Warsaw authorities will work with traveling Russian football fans who want to march to celebrate their national holiday Tuesday despite problems with their application, city mayor Hanna Gronkiewicz-Waltz said Friday.
Russia will play Poland in the city Tuesday, which doubles up as Russia Day, a holiday commemorating the end of the Soviet Union.
The Russians must apply for permission to march by Saturday, specifying the intended route and estimated number of participants of the march, but have so far only sent a letter to the city government saying that they want to march to the stadium where the match will be held.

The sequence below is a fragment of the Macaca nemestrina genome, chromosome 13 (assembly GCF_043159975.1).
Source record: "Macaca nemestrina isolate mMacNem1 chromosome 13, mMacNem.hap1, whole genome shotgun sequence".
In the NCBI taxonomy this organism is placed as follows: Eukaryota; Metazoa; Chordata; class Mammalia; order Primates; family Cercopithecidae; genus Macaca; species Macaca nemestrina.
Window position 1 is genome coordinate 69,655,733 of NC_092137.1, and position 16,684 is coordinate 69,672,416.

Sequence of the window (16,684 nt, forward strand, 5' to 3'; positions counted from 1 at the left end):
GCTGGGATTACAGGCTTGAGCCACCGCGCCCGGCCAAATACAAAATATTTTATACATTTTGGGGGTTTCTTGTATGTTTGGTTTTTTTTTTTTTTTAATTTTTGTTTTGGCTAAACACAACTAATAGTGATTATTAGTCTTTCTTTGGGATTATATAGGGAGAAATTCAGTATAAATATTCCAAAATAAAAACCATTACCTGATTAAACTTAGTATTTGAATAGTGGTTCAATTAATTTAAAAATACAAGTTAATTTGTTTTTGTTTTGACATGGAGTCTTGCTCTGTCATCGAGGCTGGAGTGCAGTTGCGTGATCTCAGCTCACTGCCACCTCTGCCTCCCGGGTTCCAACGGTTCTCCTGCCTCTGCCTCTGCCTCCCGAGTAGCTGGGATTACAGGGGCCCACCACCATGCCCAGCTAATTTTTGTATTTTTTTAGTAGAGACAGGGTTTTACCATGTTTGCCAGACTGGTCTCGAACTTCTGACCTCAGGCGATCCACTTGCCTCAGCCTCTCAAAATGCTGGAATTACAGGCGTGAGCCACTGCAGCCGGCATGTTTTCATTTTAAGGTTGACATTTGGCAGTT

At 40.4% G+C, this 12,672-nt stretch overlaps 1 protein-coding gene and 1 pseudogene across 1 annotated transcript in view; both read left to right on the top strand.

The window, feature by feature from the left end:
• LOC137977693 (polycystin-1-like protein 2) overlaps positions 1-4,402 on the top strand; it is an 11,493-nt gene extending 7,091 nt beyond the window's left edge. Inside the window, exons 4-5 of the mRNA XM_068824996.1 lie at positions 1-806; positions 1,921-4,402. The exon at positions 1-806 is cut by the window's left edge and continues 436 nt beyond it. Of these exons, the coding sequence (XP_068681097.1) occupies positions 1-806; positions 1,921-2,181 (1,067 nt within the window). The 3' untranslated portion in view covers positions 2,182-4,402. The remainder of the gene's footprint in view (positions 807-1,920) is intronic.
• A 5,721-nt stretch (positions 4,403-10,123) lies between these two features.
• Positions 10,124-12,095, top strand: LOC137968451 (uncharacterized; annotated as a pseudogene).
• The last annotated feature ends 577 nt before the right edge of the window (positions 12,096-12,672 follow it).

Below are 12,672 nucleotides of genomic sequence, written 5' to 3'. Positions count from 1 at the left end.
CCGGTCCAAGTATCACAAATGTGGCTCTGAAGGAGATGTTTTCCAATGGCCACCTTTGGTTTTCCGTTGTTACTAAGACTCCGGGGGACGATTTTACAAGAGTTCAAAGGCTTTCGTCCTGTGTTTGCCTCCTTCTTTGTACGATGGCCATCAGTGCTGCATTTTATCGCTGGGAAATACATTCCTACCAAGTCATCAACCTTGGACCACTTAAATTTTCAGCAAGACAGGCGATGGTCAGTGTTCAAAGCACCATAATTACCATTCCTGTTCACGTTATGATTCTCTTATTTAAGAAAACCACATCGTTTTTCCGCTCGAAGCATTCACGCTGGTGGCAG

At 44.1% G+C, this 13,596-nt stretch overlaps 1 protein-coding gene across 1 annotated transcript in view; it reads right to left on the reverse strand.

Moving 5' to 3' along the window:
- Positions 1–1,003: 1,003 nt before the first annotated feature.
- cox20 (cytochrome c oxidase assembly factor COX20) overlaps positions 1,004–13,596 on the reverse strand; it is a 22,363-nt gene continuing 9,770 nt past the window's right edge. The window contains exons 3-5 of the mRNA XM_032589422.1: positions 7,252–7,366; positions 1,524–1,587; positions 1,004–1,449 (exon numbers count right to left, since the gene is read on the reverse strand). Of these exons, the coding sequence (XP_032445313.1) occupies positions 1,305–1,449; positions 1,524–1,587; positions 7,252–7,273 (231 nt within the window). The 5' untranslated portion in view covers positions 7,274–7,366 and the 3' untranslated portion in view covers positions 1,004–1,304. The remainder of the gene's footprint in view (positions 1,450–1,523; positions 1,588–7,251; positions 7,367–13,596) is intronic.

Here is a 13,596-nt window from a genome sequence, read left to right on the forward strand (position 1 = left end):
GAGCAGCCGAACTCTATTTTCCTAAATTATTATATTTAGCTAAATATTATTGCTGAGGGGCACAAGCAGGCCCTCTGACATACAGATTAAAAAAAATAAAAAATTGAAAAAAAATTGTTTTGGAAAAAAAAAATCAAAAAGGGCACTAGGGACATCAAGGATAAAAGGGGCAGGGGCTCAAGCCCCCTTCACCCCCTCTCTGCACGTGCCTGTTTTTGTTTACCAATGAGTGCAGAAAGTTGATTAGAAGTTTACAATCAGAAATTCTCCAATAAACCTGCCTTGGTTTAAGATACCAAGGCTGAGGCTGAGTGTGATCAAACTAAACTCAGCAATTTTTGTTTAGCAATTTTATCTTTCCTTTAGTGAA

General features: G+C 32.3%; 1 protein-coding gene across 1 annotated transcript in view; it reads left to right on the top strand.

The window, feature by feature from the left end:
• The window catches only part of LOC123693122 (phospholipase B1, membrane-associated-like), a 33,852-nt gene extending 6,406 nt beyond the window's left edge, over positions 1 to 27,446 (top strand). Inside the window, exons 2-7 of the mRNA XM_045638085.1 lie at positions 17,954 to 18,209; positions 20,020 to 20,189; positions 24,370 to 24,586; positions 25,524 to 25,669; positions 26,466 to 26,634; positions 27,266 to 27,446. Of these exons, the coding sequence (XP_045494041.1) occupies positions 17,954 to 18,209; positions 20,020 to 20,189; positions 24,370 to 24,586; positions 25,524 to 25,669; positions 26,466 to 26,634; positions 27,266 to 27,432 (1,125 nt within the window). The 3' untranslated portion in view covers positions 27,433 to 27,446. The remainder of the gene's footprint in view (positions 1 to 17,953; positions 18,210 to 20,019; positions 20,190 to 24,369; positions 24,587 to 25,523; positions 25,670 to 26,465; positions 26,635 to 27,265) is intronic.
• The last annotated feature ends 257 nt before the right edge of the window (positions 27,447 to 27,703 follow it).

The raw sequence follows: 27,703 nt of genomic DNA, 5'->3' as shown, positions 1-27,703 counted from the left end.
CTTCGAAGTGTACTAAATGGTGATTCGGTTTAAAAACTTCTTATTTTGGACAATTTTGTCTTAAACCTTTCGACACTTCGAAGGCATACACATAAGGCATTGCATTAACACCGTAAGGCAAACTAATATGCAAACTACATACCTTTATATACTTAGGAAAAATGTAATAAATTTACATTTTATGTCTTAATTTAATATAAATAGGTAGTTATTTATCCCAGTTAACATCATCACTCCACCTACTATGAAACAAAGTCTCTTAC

"We must meet again to understand each other properly," said Warsaw mayor Hanna Gronkiewicz-Waltz.
Ewa Gawor, head of the city security forces, said she was prepared to provide security.
Earlier, Gronkiewicz-Waltz had said that there are "unhealthy sentiments" around the planned procession, suggesting it may not be welcomed by locals.
Poland prime minster Donald Tusk has expressed his support for the event.
"I would with pleasure persuade Polish fans to take part in this march, because it is in fact the anniversary of the final burial of the Soviet Union," he said Friday.
Russia Day marks the 1990 signing of the Declaration of State Sovereignty, which proclaimed Russia's sovereignty as the Soviet Union collapsed.